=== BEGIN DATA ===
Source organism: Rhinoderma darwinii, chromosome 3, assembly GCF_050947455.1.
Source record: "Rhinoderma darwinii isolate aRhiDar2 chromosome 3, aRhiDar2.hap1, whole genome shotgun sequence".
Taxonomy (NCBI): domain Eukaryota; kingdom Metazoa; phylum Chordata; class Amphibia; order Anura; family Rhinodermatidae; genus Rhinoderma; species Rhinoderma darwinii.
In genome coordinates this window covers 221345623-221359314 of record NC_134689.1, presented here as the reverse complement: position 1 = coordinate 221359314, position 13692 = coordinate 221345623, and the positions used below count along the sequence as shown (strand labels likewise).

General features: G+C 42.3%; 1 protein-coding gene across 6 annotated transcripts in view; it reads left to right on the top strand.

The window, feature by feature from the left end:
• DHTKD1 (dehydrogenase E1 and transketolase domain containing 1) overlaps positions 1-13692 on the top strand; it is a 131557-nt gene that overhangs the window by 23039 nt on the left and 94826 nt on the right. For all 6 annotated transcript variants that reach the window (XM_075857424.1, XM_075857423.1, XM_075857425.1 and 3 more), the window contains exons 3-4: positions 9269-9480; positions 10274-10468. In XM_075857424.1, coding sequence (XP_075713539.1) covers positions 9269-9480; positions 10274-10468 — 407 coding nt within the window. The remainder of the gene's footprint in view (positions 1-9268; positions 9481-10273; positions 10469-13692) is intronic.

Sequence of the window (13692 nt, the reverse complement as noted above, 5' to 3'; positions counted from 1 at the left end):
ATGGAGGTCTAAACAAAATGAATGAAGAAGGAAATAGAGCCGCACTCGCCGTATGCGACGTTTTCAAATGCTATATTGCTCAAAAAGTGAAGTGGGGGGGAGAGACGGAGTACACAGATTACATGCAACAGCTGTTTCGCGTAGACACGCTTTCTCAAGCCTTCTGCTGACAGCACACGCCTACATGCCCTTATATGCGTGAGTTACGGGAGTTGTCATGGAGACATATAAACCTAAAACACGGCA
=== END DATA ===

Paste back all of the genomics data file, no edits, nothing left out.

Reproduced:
Source organism: Rhinoderma darwinii, chromosome 3, assembly GCF_050947455.1.
Source record: "Rhinoderma darwinii isolate aRhiDar2 chromosome 3, aRhiDar2.hap1, whole genome shotgun sequence".
Taxonomy (NCBI): domain Eukaryota; kingdom Metazoa; phylum Chordata; class Amphibia; order Anura; family Rhinodermatidae; genus Rhinoderma; species Rhinoderma darwinii.
In genome coordinates this window covers 221345623-221359314 of record NC_134689.1, presented here as the reverse complement: position 1 = coordinate 221359314, position 13692 = coordinate 221345623, and the positions used below count along the sequence as shown (strand labels likewise).

General features: G+C 42.3%; 1 protein-coding gene across 6 annotated transcripts in view; it reads left to right on the top strand.

The window, feature by feature from the left end:
• DHTKD1 (dehydrogenase E1 and transketolase domain containing 1) overlaps positions 1-13692 on the top strand; it is a 131557-nt gene that overhangs the window by 23039 nt on the left and 94826 nt on the right. For all 6 annotated transcript variants that reach the window (XM_075857424.1, XM_075857423.1, XM_075857425.1 and 3 more), the window contains exons 3-4: positions 9269-9480; positions 10274-10468. In XM_075857424.1, coding sequence (XP_075713539.1) covers positions 9269-9480; positions 10274-10468 — 407 coding nt within the window. The remainder of the gene's footprint in view (positions 1-9268; positions 9481-10273; positions 10469-13692) is intronic.

Sequence of the window (13692 nt, the reverse complement as noted above, 5' to 3'; positions counted from 1 at the left end):
ATGGAGGTCTAAACAAAATGAATGAAGAAGGAAATAGAGCCGCACTCGCCGTATGCGACGTTTTCAAATGCTATATTGCTCAAAAAGTGAAGTGGGGGGGAGAGACGGAGTACACAGATTACATGCAACAGCTGTTTCGCGTAGACACGCTTTCTCAAGCCTTCTGCTGACAGCACACGCCTACATGCCCTTATATGCGTGAGTTACGGGAGTTGTCATGGAGACATATAAACCTAAAACACGGCA